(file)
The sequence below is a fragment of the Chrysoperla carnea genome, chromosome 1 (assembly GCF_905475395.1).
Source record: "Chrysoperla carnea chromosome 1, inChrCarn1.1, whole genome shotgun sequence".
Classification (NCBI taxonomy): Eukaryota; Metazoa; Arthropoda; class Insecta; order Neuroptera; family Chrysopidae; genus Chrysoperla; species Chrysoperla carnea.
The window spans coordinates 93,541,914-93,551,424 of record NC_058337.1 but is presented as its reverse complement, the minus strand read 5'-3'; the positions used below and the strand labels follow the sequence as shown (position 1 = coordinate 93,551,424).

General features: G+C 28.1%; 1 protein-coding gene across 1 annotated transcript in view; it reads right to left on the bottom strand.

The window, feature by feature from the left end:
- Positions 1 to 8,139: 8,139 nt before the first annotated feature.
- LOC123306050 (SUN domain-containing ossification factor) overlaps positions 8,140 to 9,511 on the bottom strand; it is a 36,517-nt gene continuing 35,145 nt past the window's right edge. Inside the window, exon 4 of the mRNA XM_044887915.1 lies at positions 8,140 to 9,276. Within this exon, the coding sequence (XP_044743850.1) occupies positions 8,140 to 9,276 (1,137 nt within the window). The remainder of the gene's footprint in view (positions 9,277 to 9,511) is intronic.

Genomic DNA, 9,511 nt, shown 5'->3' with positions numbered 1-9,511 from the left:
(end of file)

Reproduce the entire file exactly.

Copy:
The sequence below is a fragment of the Chrysoperla carnea genome, chromosome 1 (assembly GCF_905475395.1).
Source record: "Chrysoperla carnea chromosome 1, inChrCarn1.1, whole genome shotgun sequence".
Classification (NCBI taxonomy): Eukaryota; Metazoa; Arthropoda; class Insecta; order Neuroptera; family Chrysopidae; genus Chrysoperla; species Chrysoperla carnea.
The window spans coordinates 93,541,914-93,551,424 of record NC_058337.1 but is presented as its reverse complement, the minus strand read 5'-3'; the positions used below and the strand labels follow the sequence as shown (position 1 = coordinate 93,551,424).

General features: G+C 28.1%; 1 protein-coding gene across 1 annotated transcript in view; it reads right to left on the bottom strand.

The window, feature by feature from the left end:
- Positions 1 to 8,139: 8,139 nt before the first annotated feature.
- LOC123306050 (SUN domain-containing ossification factor) overlaps positions 8,140 to 9,511 on the bottom strand; it is a 36,517-nt gene continuing 35,145 nt past the window's right edge. Inside the window, exon 4 of the mRNA XM_044887915.1 lies at positions 8,140 to 9,276. Within this exon, the coding sequence (XP_044743850.1) occupies positions 8,140 to 9,276 (1,137 nt within the window). The remainder of the gene's footprint in view (positions 9,277 to 9,511) is intronic.

Genomic DNA, 9,511 nt, shown 5'->3' with positions numbered 1-9,511 from the left: